The Friends of Redhill Primary Academy in Priorslee grabbed shovels and hard hats to help a team from GN Groundworks cut the earth as work began to lay the foundations for the separate building this week.
The structure, which will provide a separate building for pastoral care at the school in Gatcombe Way, has been provided by The Friends of Redhill, a group of parents, carers, and friends who have worked tirelessly to raise the funds.
They have, in recent years, turned their primary school into Hogwarts to celebrate the 20th anniversary of the first Harry Potter book, landed a helicopter full of Hogwarts characters onto the playing field in front of 470 shocked children, appeared on live TV news and live radio, welcomed a circus for 600 and organised a Winterfest and Firework Finale for 500 during Christmas celebrations.
They’ve also held the school’s first ‘Redfest’, a festival style event for key stage 2 pupils, and a ‘Secrets, Spies and Superheroes’, community event which celebrated 100 years of GCHQ, code breakers and the Bletchley Circle.
With a passionate committee in place, backed by an army of volunteers, they organise exciting themed fundraising events which, over the last few years, have helped the school buy iPads, CD players, library books, outdoor furniture, interactive whiteboards, an outdoor castle and climbing frame, a carved wooden garden storyteller chair and sensory garden, and have recently helped the school lease a much-needed minibus for school sporting competitions and after school clubs.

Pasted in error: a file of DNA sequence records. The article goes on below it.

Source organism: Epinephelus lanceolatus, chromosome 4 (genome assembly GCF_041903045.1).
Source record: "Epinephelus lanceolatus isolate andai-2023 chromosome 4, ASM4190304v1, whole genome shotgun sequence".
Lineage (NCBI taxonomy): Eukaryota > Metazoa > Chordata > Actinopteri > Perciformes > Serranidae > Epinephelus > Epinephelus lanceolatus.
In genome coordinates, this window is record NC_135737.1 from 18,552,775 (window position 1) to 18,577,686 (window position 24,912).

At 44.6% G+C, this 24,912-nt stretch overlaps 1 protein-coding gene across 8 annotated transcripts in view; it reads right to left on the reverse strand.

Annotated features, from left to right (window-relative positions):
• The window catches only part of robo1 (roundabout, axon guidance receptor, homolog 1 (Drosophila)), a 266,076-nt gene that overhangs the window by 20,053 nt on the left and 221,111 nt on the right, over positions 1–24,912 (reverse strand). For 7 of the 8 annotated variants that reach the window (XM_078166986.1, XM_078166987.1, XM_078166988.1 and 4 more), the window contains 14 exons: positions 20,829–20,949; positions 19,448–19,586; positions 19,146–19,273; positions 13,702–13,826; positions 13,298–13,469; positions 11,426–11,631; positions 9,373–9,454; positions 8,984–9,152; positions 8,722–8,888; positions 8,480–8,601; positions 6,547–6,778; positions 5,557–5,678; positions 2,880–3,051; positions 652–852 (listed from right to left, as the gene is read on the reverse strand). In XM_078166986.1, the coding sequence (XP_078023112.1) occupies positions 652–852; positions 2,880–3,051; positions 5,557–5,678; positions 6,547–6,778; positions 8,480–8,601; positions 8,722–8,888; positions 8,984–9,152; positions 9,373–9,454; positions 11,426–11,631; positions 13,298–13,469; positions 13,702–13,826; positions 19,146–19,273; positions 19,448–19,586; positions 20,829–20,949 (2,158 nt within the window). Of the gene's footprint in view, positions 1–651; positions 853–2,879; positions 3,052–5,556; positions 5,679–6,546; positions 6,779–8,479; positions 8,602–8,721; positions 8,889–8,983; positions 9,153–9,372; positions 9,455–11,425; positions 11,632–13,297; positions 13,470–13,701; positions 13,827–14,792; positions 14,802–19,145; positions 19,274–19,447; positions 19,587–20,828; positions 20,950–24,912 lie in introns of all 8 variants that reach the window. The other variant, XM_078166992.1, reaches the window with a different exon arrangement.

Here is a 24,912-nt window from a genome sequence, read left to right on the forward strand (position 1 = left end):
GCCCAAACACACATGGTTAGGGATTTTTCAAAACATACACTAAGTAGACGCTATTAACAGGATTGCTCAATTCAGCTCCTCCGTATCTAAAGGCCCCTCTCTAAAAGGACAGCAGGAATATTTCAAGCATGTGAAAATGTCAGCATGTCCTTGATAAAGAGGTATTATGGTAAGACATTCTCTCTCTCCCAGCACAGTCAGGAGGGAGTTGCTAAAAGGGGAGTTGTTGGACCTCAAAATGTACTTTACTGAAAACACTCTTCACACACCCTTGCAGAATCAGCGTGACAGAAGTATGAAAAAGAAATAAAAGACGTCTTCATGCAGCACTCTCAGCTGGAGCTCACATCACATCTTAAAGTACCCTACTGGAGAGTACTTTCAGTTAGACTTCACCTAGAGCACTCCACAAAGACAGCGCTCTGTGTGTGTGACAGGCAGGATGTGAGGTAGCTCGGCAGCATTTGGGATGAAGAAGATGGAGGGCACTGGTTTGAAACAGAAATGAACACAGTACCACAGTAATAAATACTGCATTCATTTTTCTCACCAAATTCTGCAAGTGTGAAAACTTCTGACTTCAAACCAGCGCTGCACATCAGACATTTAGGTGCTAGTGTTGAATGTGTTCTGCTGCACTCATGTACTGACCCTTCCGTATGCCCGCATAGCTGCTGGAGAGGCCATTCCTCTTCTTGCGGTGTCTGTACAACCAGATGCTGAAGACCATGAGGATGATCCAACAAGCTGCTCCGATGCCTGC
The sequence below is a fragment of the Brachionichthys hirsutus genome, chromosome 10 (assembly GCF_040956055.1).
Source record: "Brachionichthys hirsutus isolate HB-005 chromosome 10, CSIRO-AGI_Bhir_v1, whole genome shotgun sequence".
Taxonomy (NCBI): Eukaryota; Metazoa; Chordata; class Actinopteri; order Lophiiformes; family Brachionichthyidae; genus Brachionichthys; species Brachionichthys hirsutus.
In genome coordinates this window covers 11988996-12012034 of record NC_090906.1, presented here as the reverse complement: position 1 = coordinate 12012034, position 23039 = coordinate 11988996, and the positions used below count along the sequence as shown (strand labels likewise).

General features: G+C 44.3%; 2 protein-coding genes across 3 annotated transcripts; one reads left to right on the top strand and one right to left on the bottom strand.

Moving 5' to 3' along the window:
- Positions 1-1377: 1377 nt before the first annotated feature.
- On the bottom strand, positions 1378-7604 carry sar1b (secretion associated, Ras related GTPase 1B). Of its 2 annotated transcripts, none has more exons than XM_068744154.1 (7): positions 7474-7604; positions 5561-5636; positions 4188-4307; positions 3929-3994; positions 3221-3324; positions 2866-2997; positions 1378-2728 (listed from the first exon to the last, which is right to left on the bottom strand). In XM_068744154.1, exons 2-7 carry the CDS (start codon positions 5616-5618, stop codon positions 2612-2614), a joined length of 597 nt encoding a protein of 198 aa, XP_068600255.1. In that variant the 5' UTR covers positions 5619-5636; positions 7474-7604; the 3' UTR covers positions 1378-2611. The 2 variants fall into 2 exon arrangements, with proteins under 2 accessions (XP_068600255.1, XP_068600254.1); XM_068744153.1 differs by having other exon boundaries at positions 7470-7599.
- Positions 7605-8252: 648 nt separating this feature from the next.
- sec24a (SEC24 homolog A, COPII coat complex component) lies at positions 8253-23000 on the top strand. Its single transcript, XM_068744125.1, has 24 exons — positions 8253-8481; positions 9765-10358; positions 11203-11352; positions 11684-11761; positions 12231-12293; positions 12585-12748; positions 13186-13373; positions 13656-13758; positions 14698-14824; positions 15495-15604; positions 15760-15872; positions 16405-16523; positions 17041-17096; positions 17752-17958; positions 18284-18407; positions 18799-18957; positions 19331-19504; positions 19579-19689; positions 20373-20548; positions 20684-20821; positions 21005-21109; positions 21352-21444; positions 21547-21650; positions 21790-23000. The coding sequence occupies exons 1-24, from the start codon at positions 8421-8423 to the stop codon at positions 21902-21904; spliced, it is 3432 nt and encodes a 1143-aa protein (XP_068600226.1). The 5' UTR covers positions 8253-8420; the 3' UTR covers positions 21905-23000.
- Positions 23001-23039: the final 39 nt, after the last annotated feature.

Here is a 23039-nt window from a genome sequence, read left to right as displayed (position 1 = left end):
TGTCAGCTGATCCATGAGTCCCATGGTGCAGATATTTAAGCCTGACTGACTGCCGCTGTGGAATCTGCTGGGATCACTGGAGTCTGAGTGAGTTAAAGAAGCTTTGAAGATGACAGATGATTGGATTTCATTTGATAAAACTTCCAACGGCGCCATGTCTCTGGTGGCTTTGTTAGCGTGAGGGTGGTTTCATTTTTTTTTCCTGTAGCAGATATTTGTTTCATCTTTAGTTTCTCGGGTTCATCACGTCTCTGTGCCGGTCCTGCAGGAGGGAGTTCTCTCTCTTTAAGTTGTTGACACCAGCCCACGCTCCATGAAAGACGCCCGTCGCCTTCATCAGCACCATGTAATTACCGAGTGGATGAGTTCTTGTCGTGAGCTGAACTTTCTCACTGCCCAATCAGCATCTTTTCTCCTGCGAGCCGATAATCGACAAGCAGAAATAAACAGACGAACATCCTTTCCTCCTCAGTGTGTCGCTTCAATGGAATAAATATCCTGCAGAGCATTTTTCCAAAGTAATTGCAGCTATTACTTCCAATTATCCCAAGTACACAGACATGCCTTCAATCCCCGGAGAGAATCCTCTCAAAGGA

'We must address children's emotional needs'
With day jobs ranging from data protection to dog walking, travel consultancy to environmental health and hotel management to PR, the team set about raising funds to support the school facility to give children their own safe place where they can discuss the pressures and problems they face confidentially and freely.
Pru McCarney, chair of the Friends of Redhill said: “Many of us have tapped into the incredible work that teaching staff at Redhill do – our school has an excellent SEND team, but their work is so much more than looking after special education needs. We must also address children's emotional needs, to make them stronger and fitter for the challenges they will face later in life.
"Pastoral care is so important now, especially after the recent months facing this world-wide pandemic.
“Too many of our young children are finding it harder to discuss their feelings with people in a professional capacity, people that really care, for so many reasons. We are desperate to encourage these open discussions from an early age, so children feel it is part of everyday life.
“We strongly believe that the idea of feeling comfortable to talk about problems from a younger age will only go to reinforce the message later in life that it's good to talk and not to bottle up your feelings.”